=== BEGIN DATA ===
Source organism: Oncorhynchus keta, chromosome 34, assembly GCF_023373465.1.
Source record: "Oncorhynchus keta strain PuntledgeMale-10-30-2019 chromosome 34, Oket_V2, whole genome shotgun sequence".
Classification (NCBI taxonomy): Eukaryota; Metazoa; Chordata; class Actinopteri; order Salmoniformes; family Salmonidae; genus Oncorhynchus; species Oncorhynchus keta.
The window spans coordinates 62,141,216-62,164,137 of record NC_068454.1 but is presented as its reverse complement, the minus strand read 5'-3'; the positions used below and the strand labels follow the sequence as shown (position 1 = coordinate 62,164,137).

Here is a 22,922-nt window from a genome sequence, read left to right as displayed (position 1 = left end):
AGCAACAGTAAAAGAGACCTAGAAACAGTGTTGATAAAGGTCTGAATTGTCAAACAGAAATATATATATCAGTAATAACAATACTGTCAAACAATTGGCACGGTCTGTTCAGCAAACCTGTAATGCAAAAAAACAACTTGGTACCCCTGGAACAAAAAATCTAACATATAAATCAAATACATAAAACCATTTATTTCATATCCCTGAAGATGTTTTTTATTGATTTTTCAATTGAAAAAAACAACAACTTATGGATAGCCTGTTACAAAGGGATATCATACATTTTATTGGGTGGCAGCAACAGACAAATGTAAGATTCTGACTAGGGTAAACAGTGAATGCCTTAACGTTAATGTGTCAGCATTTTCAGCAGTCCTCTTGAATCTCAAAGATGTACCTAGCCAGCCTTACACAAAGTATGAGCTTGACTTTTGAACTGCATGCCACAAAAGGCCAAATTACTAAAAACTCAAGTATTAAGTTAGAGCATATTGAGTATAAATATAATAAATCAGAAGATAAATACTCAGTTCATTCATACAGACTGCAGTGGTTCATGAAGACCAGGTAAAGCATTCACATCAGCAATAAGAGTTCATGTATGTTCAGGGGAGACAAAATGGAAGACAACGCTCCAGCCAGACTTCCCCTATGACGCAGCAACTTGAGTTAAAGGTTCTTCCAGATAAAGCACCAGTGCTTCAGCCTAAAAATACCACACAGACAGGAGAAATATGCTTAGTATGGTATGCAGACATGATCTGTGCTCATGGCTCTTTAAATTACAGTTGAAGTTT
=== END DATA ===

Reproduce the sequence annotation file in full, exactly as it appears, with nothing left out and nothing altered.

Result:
Source organism: Oncorhynchus keta, chromosome 34, assembly GCF_023373465.1.
Source record: "Oncorhynchus keta strain PuntledgeMale-10-30-2019 chromosome 34, Oket_V2, whole genome shotgun sequence".
Classification (NCBI taxonomy): Eukaryota; Metazoa; Chordata; class Actinopteri; order Salmoniformes; family Salmonidae; genus Oncorhynchus; species Oncorhynchus keta.
The window spans coordinates 62,141,216-62,164,137 of record NC_068454.1 but is presented as its reverse complement, the minus strand read 5'-3'; the positions used below and the strand labels follow the sequence as shown (position 1 = coordinate 62,164,137).

Here is a 22,922-nt window from a genome sequence, read left to right as displayed (position 1 = left end):
AGCAACAGTAAAAGAGACCTAGAAACAGTGTTGATAAAGGTCTGAATTGTCAAACAGAAATATATATATCAGTAATAACAATACTGTCAAACAATTGGCACGGTCTGTTCAGCAAACCTGTAATGCAAAAAAACAACTTGGTACCCCTGGAACAAAAAATCTAACATATAAATCAAATACATAAAACCATTTATTTCATATCCCTGAAGATGTTTTTTATTGATTTTTCAATTGAAAAAAACAACAACTTATGGATAGCCTGTTACAAAGGGATATCATACATTTTATTGGGTGGCAGCAACAGACAAATGTAAGATTCTGACTAGGGTAAACAGTGAATGCCTTAACGTTAATGTGTCAGCATTTTCAGCAGTCCTCTTGAATCTCAAAGATGTACCTAGCCAGCCTTACACAAAGTATGAGCTTGACTTTTGAACTGCATGCCACAAAAGGCCAAATTACTAAAAACTCAAGTATTAAGTTAGAGCATATTGAGTATAAATATAATAAATCAGAAGATAAATACTCAGTTCATTCATACAGACTGCAGTGGTTCATGAAGACCAGGTAAAGCATTCACATCAGCAATAAGAGTTCATGTATGTTCAGGGGAGACAAAATGGAAGACAACGCTCCAGCCAGACTTCCCCTATGACGCAGCAACTTGAGTTAAAGGTTCTTCCAGATAAAGCACCAGTGCTTCAGCCTAAAAATACCACACAGACAGGAGAAATATGCTTAGTATGGTATGCAGACATGATCTGTGCTCATGGCTCTTTAAATTACAGTTGAAGTTT